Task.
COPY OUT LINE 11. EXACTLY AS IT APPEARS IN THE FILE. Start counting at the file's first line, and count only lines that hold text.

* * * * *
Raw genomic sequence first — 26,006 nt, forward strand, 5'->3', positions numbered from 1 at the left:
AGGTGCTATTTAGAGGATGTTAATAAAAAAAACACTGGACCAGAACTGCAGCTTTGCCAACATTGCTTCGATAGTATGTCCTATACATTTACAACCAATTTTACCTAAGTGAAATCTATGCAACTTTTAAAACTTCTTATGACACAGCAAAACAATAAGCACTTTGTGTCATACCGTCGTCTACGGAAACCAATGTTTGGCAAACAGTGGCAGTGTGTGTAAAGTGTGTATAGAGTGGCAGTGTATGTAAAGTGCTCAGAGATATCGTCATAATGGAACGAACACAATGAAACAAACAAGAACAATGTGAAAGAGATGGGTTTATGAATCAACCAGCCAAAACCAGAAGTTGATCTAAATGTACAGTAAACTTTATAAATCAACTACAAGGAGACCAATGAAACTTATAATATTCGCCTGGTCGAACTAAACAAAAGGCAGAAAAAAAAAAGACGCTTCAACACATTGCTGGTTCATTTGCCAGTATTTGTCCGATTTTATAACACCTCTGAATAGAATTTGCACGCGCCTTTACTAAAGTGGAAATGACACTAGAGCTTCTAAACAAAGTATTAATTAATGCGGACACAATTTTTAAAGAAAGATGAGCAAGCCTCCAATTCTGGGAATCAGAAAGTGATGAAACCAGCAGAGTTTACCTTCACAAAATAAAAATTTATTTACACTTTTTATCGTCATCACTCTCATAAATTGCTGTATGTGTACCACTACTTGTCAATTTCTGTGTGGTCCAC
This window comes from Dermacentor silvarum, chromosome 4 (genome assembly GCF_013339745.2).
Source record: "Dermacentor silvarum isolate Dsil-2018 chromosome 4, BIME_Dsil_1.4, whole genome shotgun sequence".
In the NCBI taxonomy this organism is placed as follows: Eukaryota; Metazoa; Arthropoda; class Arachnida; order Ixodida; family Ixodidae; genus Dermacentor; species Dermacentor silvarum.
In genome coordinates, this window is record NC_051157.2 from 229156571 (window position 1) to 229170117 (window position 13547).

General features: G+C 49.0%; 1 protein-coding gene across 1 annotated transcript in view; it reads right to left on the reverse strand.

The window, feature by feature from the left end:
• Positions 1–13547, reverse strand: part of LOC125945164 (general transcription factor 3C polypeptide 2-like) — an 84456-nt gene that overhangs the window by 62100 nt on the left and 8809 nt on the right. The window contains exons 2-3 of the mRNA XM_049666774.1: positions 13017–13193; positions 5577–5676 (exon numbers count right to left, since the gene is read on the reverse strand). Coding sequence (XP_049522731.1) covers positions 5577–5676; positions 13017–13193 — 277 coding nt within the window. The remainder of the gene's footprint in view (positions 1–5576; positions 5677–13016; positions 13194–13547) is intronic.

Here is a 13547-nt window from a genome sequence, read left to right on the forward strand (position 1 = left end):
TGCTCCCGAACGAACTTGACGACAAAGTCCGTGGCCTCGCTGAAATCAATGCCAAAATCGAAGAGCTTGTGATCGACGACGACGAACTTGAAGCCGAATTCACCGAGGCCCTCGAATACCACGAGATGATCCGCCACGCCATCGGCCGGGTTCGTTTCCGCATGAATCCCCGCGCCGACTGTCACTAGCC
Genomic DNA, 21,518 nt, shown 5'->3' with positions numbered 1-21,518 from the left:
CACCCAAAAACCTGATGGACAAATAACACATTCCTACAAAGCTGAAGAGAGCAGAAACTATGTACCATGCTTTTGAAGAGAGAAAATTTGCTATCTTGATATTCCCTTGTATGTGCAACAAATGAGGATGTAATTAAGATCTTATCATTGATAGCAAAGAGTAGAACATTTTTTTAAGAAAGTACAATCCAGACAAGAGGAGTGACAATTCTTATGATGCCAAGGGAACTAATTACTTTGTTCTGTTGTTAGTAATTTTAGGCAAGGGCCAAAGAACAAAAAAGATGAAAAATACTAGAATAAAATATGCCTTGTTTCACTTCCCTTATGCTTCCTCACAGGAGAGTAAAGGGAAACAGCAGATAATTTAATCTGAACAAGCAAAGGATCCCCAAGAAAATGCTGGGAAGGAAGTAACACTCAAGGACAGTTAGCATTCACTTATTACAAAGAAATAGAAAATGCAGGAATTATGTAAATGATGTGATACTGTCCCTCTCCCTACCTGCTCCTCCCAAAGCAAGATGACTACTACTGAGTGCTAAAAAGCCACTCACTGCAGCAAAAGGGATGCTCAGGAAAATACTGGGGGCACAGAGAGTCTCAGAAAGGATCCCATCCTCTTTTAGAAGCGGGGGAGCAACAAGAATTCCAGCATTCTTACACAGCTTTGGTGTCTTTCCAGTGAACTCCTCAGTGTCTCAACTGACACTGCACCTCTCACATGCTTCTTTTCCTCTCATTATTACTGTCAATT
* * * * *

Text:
TGCTCCCGAACGAACTTGACGACAAAGTCCGTGGCCTCGCTGAAATCAATGCCAAAATCGAAGAGCTTGTGATCGACGACGACGAACTTGAAGCCGAATTCACCGAGGCCCTCGAATACCACGAGATGATCCGCCACGCCATCGGCCGGGTTCGTTTCCGCATGAATCCCCGCGCCGACTGTCACTAGCC